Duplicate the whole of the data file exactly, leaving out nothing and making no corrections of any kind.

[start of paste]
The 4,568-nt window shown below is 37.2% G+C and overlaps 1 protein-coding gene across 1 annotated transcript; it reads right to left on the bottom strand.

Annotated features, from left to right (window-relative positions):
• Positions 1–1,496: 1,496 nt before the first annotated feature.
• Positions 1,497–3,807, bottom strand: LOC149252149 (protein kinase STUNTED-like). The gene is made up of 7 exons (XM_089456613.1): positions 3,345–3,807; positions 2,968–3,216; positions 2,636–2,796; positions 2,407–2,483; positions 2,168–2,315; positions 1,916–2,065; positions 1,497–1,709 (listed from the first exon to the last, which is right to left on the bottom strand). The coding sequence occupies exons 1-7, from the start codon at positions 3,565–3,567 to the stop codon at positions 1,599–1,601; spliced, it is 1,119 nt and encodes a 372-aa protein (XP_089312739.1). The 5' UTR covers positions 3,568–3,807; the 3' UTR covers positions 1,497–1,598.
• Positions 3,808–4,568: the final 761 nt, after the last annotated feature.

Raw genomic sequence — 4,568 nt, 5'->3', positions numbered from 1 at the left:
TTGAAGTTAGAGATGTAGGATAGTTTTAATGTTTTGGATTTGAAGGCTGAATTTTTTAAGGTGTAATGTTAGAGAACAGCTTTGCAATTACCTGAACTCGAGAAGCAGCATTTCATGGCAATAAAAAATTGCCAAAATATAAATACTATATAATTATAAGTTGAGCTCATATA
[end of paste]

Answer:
The 4,568-nt window shown below is 37.2% G+C and overlaps 1 protein-coding gene across 1 annotated transcript; it reads right to left on the bottom strand.

Annotated features, from left to right (window-relative positions):
• Positions 1–1,496: 1,496 nt before the first annotated feature.
• Positions 1,497–3,807, bottom strand: LOC149252149 (protein kinase STUNTED-like). The gene is made up of 7 exons (XM_089456613.1): positions 3,345–3,807; positions 2,968–3,216; positions 2,636–2,796; positions 2,407–2,483; positions 2,168–2,315; positions 1,916–2,065; positions 1,497–1,709 (listed from the first exon to the last, which is right to left on the bottom strand). The coding sequence occupies exons 1-7, from the start codon at positions 3,565–3,567 to the stop codon at positions 1,599–1,601; spliced, it is 1,119 nt and encodes a 372-aa protein (XP_089312739.1). The 5' UTR covers positions 3,568–3,807; the 3' UTR covers positions 1,497–1,598.
• Positions 3,808–4,568: the final 761 nt, after the last annotated feature.

Raw genomic sequence — 4,568 nt, 5'->3', positions numbered from 1 at the left:
TTGAAGTTAGAGATGTAGGATAGTTTTAATGTTTTGGATTTGAAGGCTGAATTTTTTAAGGTGTAATGTTAGAGAACAGCTTTGCAATTACCTGAACTCGAGAAGCAGCATTTCATGGCAATAAAAAATTGCCAAAATATAAATACTATATAATTATAAGTTGAGCTCATATA